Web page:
Here on earth I have the responsibility to do just that, but I look forward to a greater, better, most fulfilling life in heaven. "Waiting to Go Home" reflects the idea that I have not yet arrived at home. I am waiting to ascend to my true home.

Why is this idea—waiting to go home—important? I will strive to answer this question in three parts.

This idea is important because: it gives me a reason to hope; it causes me to live my life in such a way as to prepare for heaven; and it causes me to look forward to eternal life with Jesus Christ. These three, the culmination, bring me great joy.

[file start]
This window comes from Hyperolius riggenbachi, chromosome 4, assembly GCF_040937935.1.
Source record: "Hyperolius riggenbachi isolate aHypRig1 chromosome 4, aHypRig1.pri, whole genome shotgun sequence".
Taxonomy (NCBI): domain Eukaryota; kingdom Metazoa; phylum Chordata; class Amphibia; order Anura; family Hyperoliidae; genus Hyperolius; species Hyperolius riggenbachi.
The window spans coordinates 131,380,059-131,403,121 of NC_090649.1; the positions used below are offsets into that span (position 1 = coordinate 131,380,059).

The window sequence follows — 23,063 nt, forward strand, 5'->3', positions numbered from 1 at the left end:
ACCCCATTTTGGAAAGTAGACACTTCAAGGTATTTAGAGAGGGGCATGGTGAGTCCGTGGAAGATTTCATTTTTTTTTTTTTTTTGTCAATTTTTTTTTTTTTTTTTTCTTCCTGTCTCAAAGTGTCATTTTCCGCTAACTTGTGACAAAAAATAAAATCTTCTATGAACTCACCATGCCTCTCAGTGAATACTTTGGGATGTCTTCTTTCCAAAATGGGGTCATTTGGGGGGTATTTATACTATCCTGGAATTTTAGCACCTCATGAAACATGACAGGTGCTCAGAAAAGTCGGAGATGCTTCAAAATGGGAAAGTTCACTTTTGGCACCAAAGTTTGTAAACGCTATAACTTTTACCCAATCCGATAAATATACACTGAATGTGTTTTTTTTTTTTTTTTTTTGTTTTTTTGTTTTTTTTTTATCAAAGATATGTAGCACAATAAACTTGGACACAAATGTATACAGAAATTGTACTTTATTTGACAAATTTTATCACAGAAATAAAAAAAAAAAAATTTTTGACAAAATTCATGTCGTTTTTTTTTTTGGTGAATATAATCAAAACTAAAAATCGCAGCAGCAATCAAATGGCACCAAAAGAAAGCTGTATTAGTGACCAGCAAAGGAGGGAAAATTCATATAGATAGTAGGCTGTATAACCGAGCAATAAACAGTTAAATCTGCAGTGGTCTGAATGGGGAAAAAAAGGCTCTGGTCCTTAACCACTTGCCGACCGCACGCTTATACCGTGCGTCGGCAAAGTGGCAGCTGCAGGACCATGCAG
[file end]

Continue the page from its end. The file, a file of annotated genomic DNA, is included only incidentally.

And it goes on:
Reason to Hope
“But sanctify the Lord God in your hearts, and always be ready to give a defense to everyone who asks you a reason for the hope that is in you, with meekness and fear.” -1 Peter 3:15

As a Christian, I am responsible for being able to explain why I hope. God has promised that His children, myself among many, will sit in heaven with Jesus. Those who endure will “receive the crown of life.”

I hope because I believe what God has told me: that He will save me from my sins and grant me eternal life in heaven. Without the idea of an afterlife, life is hopeless. I believe that is the reason why so many religions include the aspect of an afterlife. However, only through Jesus Christ will someone enter into the kingdom of heaven.

When this life seems dark, sinful, and ugly, I can look forward, with joyful hope, to the next life in the presence of God.

Preparing for Heaven